On at least 19 difference occasions, President Obama promised Americans that Obamacare would reduce the average family’s health insurance premium by $2,500 per year.
Somehow, this has been one of the least talked about, but most important broken promises of the Obamacare sales pitch. In 2013, health insurance prices rose by as much as 200 percent, with the brunt of the increases targeted at young people who were forced to subsidize older, sicker adults. Early indications are that 2014 aren’t going to be much better. Louise Radnofsky reports for the Wall Street Journal:
That is the picture emerging from proposed 2015 insurance rates in the 10 states that have completed their filings, which stretch from Rhode Island to Washington state. In all but one of them, the largest health insurer in the state is proposing to increase premiums between 8.5% and 22.8% for next year, according to a Wall Street Journal review of the filings. That percentage represents the average rate increases for all individual health plans offered by that carrier. . .
What the Journal found was that insurers with the largest enrollment in most states were the ones with the lowest priced plans. In part, that’s because the biggest insurers had a large enough patient population to spread risk, but mostly, it appears, the companies were looking to lure as many customers as possible before increasing rates in future years.
We’re already seeing that trend play out across the nation. For instance, in Michigan where the dominant Blue Care Network and Blue Cross Blue Shield are raising rates by an average of 9.3 and 9.7 percent respectively. Or in Vermont, where MVP Health Care has requested an average rate increase of 15.5 percent. Or Arizona, where the top two insurers have already proposed premium hikes of 14.4 and 25.5 percent.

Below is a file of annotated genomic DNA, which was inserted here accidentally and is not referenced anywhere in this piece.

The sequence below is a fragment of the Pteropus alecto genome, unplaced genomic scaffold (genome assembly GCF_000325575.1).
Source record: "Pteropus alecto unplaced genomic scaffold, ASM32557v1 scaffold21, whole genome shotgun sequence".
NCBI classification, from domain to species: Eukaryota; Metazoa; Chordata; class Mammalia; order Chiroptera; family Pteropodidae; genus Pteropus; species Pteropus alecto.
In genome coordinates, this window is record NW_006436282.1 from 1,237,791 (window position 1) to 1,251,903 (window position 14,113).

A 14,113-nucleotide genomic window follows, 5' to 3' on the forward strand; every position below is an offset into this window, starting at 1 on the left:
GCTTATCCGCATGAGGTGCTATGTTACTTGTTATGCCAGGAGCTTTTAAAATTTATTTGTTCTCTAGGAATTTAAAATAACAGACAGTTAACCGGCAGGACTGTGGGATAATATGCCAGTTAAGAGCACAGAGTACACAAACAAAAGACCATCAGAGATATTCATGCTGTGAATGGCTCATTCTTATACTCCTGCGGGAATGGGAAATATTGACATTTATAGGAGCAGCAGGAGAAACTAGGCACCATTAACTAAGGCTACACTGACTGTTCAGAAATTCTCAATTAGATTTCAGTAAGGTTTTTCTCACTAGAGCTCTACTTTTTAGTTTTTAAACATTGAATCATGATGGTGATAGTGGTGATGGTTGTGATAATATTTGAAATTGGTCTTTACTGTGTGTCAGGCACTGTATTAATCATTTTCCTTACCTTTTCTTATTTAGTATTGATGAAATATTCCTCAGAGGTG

Those are just some of the states where residents could face problems with higher rates next year. According to the National Journal many health care analysts are also predicting large rate spikes in West Virginia, Hawaii, Ohio, Arizona, Iowa, Maryland, Mississippi, New Mexico and South Dakota. Those states faced a range of problems including lower than expected enrollment, an aged or unhealthy customer population, or a lack of competition among insurers.
Unfortunately, even in states with healthy competition, a flaw (yes, another one) in Obamacare won’t allow many consumers to reap the benefit. The Associated Press reports:
Insurance exchange customers who opt for convenience by automatically renewing their coverage for 2015 are likely to receive dated and inaccurate financial aid amounts from the government, say industry officials, advocates and other experts. . .
Automatic renewal was supposed to make the next open-enrollment under President Barack Obama’s health care overhaul smooth for consumers.
But unless the administration changes its 2015 approach, “they’re setting people up for large and avoidable premium increases,” said researcher Caroline Pearson, who follows the health law for the market analysis firm Avalere Health.
That means that many Americans may be stuck with a plan that is not the best deal for them, which is a real problem considering that about 4 in 10 people who bought a health plan say they are already having trouble paying their premiums. Unexpected, rising prices may force some to discontinue their insurance enrollment, which could further push up the cost of insurance plans.
Either way, President Obama and Democratic candidates will have to answer for yet another broken promise this fall. Something tells us voters won’t be happy.